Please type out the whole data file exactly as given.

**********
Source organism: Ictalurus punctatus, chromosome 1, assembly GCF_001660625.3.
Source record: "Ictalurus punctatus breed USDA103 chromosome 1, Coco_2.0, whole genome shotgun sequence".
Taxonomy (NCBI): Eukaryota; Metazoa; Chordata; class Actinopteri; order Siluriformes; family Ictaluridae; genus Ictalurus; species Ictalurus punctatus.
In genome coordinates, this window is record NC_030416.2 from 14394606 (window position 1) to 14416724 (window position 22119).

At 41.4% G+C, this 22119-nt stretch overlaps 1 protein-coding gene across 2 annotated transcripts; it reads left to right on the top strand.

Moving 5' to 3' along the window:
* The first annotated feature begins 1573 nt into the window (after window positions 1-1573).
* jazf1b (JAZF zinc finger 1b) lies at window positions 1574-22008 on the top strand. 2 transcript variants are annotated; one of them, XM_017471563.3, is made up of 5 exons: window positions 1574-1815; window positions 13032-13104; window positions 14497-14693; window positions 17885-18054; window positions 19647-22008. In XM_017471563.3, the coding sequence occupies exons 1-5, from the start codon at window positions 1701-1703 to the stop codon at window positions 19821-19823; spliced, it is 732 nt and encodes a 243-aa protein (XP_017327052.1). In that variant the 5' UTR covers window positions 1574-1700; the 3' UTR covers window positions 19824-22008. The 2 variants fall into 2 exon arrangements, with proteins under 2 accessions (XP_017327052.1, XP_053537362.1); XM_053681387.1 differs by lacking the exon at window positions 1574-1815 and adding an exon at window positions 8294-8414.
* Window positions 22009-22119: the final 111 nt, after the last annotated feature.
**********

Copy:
Source organism: Ictalurus punctatus, chromosome 1, assembly GCF_001660625.3.
Source record: "Ictalurus punctatus breed USDA103 chromosome 1, Coco_2.0, whole genome shotgun sequence".
Taxonomy (NCBI): Eukaryota; Metazoa; Chordata; class Actinopteri; order Siluriformes; family Ictaluridae; genus Ictalurus; species Ictalurus punctatus.
In genome coordinates, this window is record NC_030416.2 from 14394606 (window position 1) to 14416724 (window position 22119).

At 41.4% G+C, this 22119-nt stretch overlaps 1 protein-coding gene across 2 annotated transcripts; it reads left to right on the top strand.

Moving 5' to 3' along the window:
* The first annotated feature begins 1573 nt into the window (after window positions 1-1573).
* jazf1b (JAZF zinc finger 1b) lies at window positions 1574-22008 on the top strand. 2 transcript variants are annotated; one of them, XM_017471563.3, is made up of 5 exons: window positions 1574-1815; window positions 13032-13104; window positions 14497-14693; window positions 17885-18054; window positions 19647-22008. In XM_017471563.3, the coding sequence occupies exons 1-5, from the start codon at window positions 1701-1703 to the stop codon at window positions 19821-19823; spliced, it is 732 nt and encodes a 243-aa protein (XP_017327052.1). In that variant the 5' UTR covers window positions 1574-1700; the 3' UTR covers window positions 19824-22008. The 2 variants fall into 2 exon arrangements, with proteins under 2 accessions (XP_017327052.1, XP_053537362.1); XM_053681387.1 differs by lacking the exon at window positions 1574-1815 and adding an exon at window positions 8294-8414.
* Window positions 22009-22119: the final 111 nt, after the last annotated feature.